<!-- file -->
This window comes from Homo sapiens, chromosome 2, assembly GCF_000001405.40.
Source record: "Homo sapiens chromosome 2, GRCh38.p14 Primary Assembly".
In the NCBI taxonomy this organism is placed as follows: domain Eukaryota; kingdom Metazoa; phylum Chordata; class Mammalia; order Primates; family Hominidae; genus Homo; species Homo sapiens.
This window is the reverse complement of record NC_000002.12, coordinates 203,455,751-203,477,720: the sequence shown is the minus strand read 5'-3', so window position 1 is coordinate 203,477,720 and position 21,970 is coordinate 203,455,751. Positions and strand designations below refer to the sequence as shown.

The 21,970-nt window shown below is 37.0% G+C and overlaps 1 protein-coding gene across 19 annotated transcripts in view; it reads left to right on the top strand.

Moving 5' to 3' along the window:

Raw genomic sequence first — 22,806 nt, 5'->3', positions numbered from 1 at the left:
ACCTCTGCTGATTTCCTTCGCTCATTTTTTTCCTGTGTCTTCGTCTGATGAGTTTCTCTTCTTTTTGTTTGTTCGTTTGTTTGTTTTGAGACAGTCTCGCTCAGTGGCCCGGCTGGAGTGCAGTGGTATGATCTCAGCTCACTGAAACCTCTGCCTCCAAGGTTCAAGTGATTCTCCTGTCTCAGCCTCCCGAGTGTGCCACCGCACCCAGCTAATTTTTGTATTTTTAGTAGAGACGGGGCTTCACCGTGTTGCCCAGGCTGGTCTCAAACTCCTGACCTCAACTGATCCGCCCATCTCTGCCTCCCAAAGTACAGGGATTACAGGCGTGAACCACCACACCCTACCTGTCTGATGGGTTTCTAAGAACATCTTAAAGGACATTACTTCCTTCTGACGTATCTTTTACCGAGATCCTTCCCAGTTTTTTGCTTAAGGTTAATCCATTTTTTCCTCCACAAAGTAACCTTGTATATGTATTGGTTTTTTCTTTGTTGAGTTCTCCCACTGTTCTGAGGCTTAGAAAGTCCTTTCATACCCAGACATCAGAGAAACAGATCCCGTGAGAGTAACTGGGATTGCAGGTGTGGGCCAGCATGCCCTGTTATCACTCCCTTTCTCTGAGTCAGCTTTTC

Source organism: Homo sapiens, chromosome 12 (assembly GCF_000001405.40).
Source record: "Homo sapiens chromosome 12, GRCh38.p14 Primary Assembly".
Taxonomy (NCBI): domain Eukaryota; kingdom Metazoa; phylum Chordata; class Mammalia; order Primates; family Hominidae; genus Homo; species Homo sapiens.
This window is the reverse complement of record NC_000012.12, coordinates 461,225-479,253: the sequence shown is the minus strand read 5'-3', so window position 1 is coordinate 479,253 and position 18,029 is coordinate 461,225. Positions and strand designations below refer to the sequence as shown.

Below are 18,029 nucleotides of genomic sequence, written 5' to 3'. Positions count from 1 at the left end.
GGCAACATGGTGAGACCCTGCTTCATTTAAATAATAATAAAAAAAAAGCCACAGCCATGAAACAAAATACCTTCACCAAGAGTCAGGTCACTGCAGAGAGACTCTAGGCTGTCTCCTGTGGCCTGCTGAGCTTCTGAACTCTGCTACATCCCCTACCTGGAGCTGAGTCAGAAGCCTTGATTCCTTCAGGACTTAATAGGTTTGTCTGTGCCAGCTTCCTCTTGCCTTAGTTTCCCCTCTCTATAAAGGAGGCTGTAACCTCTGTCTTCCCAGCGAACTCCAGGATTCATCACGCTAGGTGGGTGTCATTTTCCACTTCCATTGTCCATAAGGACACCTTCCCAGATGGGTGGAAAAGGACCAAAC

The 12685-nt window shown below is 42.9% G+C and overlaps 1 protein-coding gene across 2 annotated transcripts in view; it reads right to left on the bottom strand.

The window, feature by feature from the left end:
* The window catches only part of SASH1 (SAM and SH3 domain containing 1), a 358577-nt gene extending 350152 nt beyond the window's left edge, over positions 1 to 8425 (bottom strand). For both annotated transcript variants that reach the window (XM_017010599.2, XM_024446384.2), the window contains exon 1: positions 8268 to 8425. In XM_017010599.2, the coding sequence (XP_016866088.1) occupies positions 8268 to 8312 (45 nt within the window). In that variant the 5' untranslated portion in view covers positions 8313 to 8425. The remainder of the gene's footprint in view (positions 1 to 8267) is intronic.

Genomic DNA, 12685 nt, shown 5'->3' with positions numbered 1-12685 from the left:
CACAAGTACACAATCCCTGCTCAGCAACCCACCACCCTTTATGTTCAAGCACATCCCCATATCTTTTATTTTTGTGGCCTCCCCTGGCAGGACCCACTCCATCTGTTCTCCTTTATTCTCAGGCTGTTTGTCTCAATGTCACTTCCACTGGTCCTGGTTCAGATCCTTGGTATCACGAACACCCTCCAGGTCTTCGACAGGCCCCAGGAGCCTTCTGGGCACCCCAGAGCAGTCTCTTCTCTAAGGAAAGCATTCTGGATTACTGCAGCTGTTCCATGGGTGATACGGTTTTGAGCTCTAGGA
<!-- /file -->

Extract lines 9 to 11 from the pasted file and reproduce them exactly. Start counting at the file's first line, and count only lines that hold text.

Source organism: Homo sapiens, chromosome 12 (assembly GCF_000001405.40).
Source record: "Homo sapiens chromosome 12, GRCh38.p14 Primary Assembly".
Taxonomy (NCBI): domain Eukaryota; kingdom Metazoa; phylum Chordata; class Mammalia; order Primates; family Hominidae; genus Homo; species Homo sapiens.